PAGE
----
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Foundation Robotics Faces Scrutiny Over GM Claims

Foundation Robotics Faces Scrutiny Over GM Claims

Foundation Robotics Labs, a startup co-founded by the CEO of the financially troubled fintech firm Synapse, has been soliciting investments in Silicon Valley with claims of strong ties to General Motors (GM), assertions that GM denies.

The startup, aiming to complete an $11 million seed funding round with a final $1 million, suggested in documents obtained by CNBC that GM had committed to investing and that Menlo Park-based VC firm Tribe Capital was also involved.

“Foundation is building human computers to take over tasks performed by people in factories, warehouses, and eventually homes,” the company stated.

The fundraising documents further claimed that GM would be Foundation’s first customer, with a projected $300 million purchase order, and that GM had granted access to its factories for robot training.

“GM agreed to let us gather real-world data in their facilities,” Foundation noted. “Our team is in their Mexico plant this week to begin the process. We could be the only company in this sector with such a database.”

Contradicting these claims, GM and an insider from the startup revealed that Foundation’s statements about GM are largely exaggerated or false. GM has met with Foundation executives but has not approved any data collection, made any orders, or planned any investment.

“GM has not invested in Foundation Robotics and has no plans to do so,” GM spokesperson Darryll Harrison stated via email. “In truth, GM has never had an arrangement of any kind with the company. Any claims to the contrary are fabricated.”

In a phone interview with CNBC, Foundation co-founder Mike LeBlanc confirmed GM’s stance and expressed embarrassment over the misleading marketing materials.

“The architectural work we’ve done is truly remarkable, and it’s the core of what this company represents,” LeBlanc said. “That, to me, is what Foundation Robotics is.”

Foundation Robotics was established in April by Synapse CEO Sankaet Pathak, Tribe Capital CEO Arjun Sethi, and LeBlanc, director of Cobalt Robotics. The startup’s fundraising efforts come as companies worldwide increase their investment in automation, with McKinsey predicting that 25% of capital spending by commercial firms in the coming years will be on automation systems.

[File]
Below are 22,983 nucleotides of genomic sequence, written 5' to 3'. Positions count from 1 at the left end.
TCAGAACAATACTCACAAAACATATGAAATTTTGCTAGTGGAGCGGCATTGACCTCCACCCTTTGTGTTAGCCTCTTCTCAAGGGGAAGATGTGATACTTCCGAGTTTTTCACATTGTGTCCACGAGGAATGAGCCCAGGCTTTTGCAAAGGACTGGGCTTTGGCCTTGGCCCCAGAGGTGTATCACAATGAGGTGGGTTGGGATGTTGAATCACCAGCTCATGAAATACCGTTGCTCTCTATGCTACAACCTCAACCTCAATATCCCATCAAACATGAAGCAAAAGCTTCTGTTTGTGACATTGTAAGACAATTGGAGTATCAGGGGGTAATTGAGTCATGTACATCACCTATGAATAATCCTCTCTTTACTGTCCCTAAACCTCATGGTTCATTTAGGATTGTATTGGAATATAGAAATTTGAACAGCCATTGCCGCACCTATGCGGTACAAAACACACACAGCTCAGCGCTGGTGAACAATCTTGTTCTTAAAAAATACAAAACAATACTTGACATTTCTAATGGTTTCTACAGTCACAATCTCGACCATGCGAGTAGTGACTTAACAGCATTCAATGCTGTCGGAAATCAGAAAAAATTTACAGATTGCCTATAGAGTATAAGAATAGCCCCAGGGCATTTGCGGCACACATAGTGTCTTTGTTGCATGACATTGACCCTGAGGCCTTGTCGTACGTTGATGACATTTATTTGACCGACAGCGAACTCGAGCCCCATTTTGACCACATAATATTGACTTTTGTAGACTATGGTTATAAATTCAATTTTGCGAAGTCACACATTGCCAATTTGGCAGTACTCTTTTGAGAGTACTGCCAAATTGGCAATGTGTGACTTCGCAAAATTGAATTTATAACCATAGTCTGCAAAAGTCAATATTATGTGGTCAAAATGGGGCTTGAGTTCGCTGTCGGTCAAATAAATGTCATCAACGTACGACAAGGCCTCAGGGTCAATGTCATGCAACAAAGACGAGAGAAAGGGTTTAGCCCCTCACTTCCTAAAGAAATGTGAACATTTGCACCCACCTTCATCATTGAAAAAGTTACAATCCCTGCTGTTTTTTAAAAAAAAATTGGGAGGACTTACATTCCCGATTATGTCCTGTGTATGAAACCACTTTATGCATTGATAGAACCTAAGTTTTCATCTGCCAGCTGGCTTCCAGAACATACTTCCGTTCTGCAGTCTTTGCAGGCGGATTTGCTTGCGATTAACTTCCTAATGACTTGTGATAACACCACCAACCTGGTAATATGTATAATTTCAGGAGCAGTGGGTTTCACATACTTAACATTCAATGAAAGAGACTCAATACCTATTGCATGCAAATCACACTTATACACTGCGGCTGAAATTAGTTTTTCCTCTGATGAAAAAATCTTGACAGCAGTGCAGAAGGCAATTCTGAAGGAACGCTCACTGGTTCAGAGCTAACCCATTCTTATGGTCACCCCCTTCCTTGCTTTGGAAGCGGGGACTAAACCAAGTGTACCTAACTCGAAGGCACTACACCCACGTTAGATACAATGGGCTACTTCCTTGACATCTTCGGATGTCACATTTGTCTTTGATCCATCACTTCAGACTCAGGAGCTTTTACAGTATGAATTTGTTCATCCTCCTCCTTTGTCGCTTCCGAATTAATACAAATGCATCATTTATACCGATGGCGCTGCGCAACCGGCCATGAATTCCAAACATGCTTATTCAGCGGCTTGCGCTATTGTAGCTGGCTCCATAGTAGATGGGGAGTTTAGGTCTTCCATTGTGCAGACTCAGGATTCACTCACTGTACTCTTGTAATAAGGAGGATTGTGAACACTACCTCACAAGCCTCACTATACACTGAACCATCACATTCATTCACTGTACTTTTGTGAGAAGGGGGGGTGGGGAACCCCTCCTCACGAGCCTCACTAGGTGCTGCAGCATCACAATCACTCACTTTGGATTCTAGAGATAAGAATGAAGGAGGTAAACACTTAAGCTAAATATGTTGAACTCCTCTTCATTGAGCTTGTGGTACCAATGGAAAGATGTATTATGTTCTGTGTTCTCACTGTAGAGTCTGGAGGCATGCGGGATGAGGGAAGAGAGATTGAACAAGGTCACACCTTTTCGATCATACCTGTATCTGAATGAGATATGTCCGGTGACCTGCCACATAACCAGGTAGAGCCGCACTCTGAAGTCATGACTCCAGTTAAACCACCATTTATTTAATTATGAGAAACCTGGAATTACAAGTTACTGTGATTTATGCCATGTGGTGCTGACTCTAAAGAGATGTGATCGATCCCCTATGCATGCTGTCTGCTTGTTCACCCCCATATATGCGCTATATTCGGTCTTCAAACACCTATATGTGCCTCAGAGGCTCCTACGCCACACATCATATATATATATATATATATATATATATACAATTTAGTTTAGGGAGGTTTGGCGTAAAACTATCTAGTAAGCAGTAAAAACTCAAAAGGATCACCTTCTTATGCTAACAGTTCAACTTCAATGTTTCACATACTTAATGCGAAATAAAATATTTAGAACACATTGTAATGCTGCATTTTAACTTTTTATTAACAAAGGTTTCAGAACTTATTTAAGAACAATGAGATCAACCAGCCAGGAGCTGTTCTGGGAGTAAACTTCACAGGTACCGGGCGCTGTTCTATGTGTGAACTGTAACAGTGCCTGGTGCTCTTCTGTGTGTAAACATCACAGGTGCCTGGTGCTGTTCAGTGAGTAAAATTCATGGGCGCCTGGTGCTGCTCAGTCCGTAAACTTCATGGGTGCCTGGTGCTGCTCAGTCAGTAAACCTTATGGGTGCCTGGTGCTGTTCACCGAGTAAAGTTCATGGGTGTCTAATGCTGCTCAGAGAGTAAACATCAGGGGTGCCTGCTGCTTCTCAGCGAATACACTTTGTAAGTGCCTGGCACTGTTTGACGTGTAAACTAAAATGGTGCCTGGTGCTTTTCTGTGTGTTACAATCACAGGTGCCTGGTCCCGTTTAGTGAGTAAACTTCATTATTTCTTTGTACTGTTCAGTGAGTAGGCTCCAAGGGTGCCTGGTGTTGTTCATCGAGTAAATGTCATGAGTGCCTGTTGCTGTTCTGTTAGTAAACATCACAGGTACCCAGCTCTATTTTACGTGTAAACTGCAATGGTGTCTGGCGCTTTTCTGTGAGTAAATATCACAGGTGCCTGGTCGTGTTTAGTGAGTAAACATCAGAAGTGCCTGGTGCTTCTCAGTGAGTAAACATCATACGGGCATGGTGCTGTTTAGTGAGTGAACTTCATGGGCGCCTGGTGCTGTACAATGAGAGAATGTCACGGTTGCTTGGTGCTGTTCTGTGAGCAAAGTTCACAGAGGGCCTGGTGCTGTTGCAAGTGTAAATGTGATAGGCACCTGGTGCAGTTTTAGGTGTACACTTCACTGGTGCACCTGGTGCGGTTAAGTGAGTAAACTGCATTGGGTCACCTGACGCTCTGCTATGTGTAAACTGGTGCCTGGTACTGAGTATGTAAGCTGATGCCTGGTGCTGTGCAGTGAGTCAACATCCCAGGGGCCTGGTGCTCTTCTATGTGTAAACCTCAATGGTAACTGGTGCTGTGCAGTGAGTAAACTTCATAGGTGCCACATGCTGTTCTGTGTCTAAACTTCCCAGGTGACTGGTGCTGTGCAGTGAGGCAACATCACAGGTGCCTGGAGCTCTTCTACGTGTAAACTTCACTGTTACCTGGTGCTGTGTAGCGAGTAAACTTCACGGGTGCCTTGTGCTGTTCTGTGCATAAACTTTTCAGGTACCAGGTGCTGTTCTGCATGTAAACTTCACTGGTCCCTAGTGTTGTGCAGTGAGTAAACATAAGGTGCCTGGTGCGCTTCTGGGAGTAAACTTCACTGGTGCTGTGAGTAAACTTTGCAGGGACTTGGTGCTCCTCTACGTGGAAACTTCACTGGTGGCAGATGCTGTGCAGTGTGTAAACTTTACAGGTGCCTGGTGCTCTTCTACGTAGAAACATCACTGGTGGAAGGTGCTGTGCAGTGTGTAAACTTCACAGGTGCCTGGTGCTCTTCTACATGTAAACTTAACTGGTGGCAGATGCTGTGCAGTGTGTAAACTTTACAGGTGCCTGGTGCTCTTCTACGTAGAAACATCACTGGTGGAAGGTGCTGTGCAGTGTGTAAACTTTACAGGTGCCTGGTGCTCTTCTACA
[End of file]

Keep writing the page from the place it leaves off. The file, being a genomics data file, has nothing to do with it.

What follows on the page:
The misleading fundraising pitch was distributed via an email group of approximately 1,500 startup executives and investors, according to a recipient. The document’s contents were confirmed by someone with direct knowledge of Tribe Capital. Both Tribe Capital and co-founder Sethi declined to comment, and Pathak did not respond to requests for comment.

This scrutiny on Foundation Robotics arises following the collapse of Pathak’s previous venture, Synapse. Founded in 2014, Synapse connected fintech brands like Mercury and Dave to FDIC-backed banks. It went bankrupt earlier this year after key clients left its platform over disputes regarding customer balances.

The bankruptcy has left over 100,000 Americans unable to access a combined $265 million in deposits for more than a month. Additionally, there is an $85 million discrepancy between the funds held by Synapse’s partner banks and what depositors are owed, with no clear explanation for the missing money, according to the bankruptcy trustee.

Pathak’s quick transition to Foundation Robotics amid the unresolved Synapse failure has raised concerns among startup founders and investors.